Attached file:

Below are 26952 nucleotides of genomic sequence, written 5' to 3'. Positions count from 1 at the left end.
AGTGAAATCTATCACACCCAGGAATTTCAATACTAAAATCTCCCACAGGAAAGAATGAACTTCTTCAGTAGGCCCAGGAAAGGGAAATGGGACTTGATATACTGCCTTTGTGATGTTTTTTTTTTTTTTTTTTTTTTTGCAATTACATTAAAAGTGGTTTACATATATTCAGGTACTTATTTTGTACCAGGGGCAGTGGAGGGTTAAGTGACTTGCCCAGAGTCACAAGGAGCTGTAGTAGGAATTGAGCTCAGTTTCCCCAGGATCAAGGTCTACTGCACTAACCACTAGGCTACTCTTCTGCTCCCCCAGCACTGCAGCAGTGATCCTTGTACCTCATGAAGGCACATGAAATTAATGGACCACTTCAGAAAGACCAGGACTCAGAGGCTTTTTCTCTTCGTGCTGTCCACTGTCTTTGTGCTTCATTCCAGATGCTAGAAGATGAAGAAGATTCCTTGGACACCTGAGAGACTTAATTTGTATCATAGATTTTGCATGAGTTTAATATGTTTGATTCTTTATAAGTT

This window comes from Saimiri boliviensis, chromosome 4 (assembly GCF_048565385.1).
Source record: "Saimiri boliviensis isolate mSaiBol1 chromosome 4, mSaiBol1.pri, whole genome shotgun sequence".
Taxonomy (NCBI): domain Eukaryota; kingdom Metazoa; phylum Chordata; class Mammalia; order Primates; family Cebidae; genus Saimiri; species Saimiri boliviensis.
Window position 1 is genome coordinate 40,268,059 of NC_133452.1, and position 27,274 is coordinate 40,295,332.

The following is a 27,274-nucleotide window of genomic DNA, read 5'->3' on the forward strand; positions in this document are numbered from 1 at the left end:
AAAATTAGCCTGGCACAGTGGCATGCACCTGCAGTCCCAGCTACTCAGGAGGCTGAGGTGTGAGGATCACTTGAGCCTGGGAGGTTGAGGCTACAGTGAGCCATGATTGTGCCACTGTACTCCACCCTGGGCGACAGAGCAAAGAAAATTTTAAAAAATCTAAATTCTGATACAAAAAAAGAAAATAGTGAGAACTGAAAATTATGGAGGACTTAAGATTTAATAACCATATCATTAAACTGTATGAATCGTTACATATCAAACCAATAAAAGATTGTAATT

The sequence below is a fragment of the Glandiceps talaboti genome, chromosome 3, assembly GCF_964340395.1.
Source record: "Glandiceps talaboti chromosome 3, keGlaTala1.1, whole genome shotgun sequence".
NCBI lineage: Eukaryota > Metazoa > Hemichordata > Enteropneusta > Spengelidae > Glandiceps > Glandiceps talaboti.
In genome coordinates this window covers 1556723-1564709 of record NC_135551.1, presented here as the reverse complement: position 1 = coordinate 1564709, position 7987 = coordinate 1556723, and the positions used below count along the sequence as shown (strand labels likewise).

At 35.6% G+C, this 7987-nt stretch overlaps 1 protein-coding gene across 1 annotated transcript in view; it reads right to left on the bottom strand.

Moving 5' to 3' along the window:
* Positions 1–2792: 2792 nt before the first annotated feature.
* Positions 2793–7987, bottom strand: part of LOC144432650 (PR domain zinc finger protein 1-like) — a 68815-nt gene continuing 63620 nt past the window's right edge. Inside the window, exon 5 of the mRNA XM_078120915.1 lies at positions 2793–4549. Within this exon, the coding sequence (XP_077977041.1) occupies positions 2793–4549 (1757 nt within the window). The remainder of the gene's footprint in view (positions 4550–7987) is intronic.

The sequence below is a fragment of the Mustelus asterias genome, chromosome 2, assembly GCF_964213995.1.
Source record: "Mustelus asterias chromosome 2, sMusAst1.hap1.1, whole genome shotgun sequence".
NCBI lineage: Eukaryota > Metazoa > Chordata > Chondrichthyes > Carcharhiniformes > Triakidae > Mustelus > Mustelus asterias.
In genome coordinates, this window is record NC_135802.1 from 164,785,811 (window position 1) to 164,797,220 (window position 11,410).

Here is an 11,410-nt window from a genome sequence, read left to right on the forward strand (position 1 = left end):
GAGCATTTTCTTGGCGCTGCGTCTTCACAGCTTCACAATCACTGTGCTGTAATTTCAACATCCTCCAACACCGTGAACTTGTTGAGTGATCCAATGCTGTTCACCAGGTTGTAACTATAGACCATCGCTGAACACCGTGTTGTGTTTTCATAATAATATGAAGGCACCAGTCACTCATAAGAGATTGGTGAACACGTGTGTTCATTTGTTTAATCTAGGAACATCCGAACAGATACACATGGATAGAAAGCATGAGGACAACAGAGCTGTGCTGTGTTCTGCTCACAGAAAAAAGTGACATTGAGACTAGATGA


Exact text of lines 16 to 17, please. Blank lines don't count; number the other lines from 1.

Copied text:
* Positions 2793–7987, bottom strand: part of LOC144432650 (PR domain zinc finger protein 1-like) — a 68815-nt gene continuing 63620 nt past the window's right edge. Inside the window, exon 5 of the mRNA XM_078120915.1 lies at positions 2793–4549. Within this exon, the coding sequence (XP_077977041.1) occupies positions 2793–4549 (1757 nt within the window). The remainder of the gene's footprint in view (positions 4550–7987) is intronic.

The sequence below is a fragment of the Mustelus asterias genome, chromosome 2, assembly GCF_964213995.1.